Carving pottery can add not only a pleasing design on a pot, but it can also be tactilely pleasing. Users of the pot get to experience the design in two ways, which can help make a carved pottery piece a favorite in their collection. Autumn Cipala carefully considers each mark she carves into her pieces, creating interesting elements of surprise in hidden areas and enhancing the surface with raised, recessed, or pierced dots.
In this post, an excerpt from the Pottery Making Illustrated archives, Autumn Cipala shares her tips for going the extra mile with carving clay. –Jennifer Poellot Harnetty, editor
Incising and Carving Pottery
When carving pottery, I surround myself with drawings. I look to and loosely reference them, while being open to improvising or combining elements from different sources as the incised pattern develops (1).
The first step when carving pottery is to consider what areas of the form will receive pattern and how you would like that pattern to direct the eye, such as a scroll pattern, which has a rolling motion that travels around the pot. Here I apply the pattern to the vertical planes of the teapot and the knob, allowing the horizontal planes, spout, and handle to be quiet resting areas where glaze will collect and pool at the defined corners and transition points.
Draw and carve into the porcelain when the clay is a firm leather hard. At this stage the tool cuts easily through the clay, but does not gouge it. I begin incising a drawing into the clay with an African porcupine quill, or a ball stylus tool. The quill is often my preference as it has a slight flexibility to it that is fitting for drawing flowing and lively lines.
When carving clay, consider the first lines incised into the clay to be the skeleton of your design. Begin by laying down directional lines that define the motion and flow of the pattern, then flush out the drawing by working back from the tip of each spiral (2). I sometimes choose to allow this line drawing to stand on its own rather than continue with additional carving.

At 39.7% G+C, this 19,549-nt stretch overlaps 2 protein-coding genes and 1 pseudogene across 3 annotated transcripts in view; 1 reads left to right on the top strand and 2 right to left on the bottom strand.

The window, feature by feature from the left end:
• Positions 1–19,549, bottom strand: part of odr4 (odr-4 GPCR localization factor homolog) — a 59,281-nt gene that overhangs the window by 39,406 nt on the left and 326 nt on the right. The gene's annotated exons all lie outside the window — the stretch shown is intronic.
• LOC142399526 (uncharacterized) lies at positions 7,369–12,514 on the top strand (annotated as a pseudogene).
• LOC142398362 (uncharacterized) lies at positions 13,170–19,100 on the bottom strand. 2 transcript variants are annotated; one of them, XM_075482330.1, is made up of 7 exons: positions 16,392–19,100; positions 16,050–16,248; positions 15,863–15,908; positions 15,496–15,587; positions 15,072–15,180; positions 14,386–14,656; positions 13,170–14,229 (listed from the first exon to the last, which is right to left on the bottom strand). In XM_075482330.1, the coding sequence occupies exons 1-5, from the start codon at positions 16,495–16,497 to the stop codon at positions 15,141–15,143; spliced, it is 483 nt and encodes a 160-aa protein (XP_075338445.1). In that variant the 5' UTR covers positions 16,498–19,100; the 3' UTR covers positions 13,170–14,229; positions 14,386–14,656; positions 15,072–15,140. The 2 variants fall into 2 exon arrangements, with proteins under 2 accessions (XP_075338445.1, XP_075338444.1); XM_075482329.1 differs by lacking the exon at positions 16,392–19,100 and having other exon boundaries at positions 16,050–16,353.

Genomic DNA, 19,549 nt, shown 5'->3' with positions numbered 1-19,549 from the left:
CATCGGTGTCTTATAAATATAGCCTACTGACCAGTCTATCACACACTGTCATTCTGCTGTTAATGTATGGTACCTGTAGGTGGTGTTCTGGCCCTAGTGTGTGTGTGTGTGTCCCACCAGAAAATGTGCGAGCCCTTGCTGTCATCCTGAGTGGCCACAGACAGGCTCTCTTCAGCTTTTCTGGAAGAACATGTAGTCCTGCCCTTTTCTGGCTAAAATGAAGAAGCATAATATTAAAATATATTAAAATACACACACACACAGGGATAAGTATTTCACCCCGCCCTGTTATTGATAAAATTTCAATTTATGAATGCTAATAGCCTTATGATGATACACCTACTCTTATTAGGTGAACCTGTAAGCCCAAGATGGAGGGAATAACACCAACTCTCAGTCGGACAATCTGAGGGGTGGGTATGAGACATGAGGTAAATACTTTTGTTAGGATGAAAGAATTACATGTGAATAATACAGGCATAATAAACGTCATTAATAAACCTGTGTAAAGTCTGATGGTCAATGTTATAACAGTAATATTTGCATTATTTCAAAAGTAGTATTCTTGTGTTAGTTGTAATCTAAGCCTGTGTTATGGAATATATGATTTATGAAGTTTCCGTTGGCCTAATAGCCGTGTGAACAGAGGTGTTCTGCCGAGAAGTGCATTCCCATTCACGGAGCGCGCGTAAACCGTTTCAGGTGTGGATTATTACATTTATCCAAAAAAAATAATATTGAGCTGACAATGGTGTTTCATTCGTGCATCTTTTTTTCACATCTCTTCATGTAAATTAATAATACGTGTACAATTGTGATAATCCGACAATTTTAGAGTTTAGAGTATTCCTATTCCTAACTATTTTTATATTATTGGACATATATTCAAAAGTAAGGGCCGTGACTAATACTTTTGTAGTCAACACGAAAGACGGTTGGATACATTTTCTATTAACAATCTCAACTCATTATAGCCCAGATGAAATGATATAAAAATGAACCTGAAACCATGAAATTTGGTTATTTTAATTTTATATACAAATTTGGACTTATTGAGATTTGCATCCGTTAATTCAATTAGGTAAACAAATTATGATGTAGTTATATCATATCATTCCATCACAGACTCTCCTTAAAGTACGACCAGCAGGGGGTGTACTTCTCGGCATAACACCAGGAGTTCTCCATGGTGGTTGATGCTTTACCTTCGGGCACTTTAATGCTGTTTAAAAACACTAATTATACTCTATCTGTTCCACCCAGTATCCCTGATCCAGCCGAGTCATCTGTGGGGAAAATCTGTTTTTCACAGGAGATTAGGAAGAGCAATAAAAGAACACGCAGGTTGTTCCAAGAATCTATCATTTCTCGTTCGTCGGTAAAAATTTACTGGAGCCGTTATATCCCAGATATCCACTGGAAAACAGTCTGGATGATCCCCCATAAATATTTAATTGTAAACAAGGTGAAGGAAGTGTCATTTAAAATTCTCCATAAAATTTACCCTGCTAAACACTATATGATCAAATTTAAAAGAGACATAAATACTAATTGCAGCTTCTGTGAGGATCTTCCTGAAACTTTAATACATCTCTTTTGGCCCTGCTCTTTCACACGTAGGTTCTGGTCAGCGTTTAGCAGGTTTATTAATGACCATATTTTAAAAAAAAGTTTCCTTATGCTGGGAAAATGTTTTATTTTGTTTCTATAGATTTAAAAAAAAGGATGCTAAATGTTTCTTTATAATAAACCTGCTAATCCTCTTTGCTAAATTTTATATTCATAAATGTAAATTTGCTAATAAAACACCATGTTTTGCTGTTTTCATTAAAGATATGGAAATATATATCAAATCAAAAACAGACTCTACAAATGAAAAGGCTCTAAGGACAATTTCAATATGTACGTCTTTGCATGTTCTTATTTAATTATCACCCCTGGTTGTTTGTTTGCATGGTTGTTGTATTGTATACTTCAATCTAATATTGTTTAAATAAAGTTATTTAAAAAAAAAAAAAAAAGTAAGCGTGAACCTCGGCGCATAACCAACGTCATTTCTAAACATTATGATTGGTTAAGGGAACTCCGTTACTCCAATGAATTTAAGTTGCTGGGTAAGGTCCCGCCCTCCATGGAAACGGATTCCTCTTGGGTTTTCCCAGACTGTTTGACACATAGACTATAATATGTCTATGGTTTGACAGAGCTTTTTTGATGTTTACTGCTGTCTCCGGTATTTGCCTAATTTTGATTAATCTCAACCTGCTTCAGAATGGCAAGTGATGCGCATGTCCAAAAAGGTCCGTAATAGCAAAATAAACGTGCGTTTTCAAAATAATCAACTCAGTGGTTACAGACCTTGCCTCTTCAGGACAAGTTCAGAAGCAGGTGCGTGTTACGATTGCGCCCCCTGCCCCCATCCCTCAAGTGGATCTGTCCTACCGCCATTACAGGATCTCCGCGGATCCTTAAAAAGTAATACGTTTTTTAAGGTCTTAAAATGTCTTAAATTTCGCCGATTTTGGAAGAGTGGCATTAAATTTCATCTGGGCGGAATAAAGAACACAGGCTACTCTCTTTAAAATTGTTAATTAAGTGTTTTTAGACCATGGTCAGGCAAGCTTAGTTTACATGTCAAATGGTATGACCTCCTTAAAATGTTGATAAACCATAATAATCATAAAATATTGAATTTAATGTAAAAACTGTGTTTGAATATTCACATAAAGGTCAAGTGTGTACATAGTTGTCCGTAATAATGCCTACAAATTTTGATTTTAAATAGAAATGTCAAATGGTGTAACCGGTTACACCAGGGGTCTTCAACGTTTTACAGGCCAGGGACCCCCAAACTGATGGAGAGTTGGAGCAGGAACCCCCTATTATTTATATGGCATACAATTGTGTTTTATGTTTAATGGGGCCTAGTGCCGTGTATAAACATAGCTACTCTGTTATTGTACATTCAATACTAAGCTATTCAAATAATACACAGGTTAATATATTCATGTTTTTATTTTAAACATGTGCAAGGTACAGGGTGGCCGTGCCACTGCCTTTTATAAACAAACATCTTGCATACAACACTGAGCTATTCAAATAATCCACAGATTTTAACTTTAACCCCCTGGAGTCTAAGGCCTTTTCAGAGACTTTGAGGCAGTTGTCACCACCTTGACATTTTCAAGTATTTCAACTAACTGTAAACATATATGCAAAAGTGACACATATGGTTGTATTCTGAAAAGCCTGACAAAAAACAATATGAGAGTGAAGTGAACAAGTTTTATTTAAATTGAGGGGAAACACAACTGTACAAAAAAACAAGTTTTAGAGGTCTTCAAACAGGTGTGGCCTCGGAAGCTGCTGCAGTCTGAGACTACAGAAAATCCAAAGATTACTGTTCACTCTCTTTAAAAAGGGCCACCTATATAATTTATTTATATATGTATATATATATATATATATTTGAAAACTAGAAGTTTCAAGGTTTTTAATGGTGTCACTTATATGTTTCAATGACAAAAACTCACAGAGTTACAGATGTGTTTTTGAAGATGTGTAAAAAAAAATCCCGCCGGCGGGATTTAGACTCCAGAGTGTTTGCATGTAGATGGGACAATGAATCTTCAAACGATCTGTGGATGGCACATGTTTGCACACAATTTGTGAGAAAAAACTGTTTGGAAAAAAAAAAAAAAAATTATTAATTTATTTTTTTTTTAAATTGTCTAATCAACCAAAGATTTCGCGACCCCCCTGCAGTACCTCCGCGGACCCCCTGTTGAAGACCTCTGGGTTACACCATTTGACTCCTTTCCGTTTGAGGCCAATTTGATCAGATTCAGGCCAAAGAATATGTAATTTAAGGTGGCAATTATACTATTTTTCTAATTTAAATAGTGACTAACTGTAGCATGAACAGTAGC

Carving Pottery – Embellishments
I consider the hidden areas—the flange, the center medallion of the saucer, the bottom of the teapot and saucer—to hold great potential for engagement with the viewer, and embellish them to add a sense of discovery and element of surprise. I often integrate dots into the surface design—raised, recessed, or pierced—to add an additional layer of depth to the surface. The dots provide tactile and visual focal points of pearl-like raised embellishments, recessed areas for the celadon glaze to gather into jewel-like pools, or pierced windows to look through, hold shadows, or cast light.
To apply raised dots of equal shape and size, first stamp a circle into the clay (3), then apply a dot of porcelain slip, made from your clay body, with a slip-trailing bottle (4). Drill into the clay by hand with drill bits of various sizes (5, 6) to create circles that are recessed into or pierced through the clay wall.